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I'm trying to make a script that can tail log files from a remote server to my local directory. tail -F is what I'm using but after piping it with gzip, nothing happens although a local copy of the log file is created.

Update: The script runs but it can't reach the gzip command since I have to type ctrl+c to end the tailing. Thus it ends the script without even zipping it.

to_Tomcat(){
        # tail log file -> zips it using gzip 
        tail -F /sampleRemoteDirectory/logs/tomcat/sample.log > "$TomcatLogFileName"-Tomcat.log | gzip "$TomcatLogFileName"-Tomcat.log
        echo ""
        echo "...tailing the log file and saving it as $TomcatLogFileName-JBoss.log.gz"
        echo ""
    }

to_Tomcat TomcatLogFileName
                sleep 10            
ret=$?

# last note before the user has to exit the shell script

echo ""
echo "Saved file: $TomcatLogFileName-Tomcat.log.gz"
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  • 2
    You're piping to gzip, which you shouldn't be doing. Change the | to ;.
    – forest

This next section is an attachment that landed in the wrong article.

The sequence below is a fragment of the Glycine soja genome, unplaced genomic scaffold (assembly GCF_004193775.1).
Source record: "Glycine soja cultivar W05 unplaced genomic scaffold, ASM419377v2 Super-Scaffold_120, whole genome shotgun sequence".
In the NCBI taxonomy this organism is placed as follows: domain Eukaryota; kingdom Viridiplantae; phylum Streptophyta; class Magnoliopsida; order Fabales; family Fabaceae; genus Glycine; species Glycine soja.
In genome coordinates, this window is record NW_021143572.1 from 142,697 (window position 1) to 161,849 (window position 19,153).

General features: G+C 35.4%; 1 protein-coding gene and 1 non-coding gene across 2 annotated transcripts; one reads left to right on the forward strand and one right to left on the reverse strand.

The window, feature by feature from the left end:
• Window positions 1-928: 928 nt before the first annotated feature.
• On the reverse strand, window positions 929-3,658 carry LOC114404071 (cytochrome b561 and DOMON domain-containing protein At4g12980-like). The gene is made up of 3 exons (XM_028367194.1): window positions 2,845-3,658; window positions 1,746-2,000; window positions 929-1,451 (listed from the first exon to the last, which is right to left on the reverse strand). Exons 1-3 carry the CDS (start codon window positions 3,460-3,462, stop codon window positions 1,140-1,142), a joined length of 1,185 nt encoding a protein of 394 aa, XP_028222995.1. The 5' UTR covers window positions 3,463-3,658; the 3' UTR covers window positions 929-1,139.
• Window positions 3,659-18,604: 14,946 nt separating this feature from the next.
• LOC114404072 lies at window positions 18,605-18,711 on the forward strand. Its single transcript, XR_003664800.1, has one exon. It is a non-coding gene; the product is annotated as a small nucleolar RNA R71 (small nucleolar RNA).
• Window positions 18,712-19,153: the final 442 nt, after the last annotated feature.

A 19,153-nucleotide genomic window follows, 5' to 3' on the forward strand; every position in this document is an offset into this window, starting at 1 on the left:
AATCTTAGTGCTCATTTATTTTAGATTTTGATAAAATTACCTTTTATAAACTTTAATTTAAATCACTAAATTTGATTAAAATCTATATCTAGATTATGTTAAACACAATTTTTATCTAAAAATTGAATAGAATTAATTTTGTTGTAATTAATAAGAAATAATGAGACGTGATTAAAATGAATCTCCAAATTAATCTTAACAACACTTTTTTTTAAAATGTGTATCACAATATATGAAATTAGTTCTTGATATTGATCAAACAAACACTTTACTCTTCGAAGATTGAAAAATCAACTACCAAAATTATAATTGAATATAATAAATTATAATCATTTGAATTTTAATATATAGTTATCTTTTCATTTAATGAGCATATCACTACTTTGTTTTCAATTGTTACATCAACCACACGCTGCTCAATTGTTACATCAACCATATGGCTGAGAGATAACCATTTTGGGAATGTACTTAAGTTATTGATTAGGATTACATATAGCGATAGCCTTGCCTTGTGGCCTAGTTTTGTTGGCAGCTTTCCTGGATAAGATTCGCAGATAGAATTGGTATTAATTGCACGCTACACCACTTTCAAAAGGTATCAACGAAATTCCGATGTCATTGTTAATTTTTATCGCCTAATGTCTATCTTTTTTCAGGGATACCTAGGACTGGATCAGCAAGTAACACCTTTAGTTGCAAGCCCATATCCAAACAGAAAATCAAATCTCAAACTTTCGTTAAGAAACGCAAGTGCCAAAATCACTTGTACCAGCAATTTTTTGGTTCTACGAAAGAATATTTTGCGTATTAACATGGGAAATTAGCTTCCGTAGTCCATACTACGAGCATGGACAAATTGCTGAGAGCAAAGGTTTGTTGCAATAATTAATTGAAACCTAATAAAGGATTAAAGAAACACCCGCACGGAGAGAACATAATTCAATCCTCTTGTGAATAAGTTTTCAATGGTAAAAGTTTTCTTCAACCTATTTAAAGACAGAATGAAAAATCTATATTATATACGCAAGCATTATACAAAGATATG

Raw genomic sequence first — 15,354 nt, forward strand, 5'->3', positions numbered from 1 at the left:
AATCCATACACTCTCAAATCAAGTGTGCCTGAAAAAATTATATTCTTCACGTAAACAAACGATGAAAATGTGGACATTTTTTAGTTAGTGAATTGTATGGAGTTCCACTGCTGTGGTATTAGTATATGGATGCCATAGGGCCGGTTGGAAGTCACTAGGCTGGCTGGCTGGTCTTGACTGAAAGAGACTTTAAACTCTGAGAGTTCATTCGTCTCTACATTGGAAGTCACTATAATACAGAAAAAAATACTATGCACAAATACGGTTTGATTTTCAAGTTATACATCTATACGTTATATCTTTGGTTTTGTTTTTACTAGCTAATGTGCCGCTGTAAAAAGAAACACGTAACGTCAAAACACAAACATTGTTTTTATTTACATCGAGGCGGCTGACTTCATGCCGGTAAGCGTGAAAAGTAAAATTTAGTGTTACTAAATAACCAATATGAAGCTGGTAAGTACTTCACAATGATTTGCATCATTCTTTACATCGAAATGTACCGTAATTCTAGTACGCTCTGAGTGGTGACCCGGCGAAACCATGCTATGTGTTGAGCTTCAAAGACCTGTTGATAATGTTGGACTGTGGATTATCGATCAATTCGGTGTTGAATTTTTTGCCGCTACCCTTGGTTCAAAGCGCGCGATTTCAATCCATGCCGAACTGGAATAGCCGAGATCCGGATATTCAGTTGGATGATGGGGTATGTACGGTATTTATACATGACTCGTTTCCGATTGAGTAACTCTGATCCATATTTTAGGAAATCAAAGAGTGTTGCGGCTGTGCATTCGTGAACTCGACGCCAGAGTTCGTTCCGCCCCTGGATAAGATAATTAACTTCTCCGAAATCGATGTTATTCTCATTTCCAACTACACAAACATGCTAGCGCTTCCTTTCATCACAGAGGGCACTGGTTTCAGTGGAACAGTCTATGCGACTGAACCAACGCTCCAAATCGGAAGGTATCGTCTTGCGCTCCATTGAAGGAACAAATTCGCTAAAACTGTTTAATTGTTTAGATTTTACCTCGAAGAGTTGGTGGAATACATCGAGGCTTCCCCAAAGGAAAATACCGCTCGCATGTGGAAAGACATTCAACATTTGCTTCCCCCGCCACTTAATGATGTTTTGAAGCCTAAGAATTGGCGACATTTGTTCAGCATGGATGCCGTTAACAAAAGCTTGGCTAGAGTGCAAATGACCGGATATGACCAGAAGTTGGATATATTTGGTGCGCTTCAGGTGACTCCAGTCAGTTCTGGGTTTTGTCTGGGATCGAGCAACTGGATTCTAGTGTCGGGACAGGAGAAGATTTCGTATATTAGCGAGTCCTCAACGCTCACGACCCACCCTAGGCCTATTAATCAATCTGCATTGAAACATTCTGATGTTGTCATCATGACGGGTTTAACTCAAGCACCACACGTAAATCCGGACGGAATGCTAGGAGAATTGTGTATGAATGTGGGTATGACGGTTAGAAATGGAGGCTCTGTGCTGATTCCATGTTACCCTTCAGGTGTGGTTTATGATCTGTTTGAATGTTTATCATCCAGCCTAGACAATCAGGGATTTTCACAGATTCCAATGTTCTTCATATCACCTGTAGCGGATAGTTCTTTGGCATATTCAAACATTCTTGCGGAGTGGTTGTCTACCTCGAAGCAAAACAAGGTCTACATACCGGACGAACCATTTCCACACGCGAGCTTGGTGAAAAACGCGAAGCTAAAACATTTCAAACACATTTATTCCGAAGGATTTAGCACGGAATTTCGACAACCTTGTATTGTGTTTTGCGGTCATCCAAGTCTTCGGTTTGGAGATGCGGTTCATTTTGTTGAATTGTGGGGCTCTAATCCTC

May 14, 2019 at 1:37
  • Thank you, I'll update the script and run it using your suggestion.
    – Momonga
    May 14, 2019 at 1:38
  • The script runs but it can't reach the gzip command since I have to type ctrl+c to end the tailing. Thus it ends the script without even zipping it.
    – Momonga
    May 14, 2019 at 2:35
  • 1
    If you want to take a snapshot of the end of the log file, try something like timeout 60s tail -F /sampleRemoteDirectory/logs/tomcat/sample.log, which will run tail for a minute. May 14, 2019 at 3:08
  • Noted @Mark, I will add updates once the suggestion satisfies the query :)
    – Momonga
    May 14, 2019 at 3:15

1 Answer 1

3

tail -f is meant to be interactive, other than timeout you should try tail -100 (100 or whatever) to catch last lines.

main part would be

tail -100 /whatever/sample.log | gzip > /whatever/sample.log.gz

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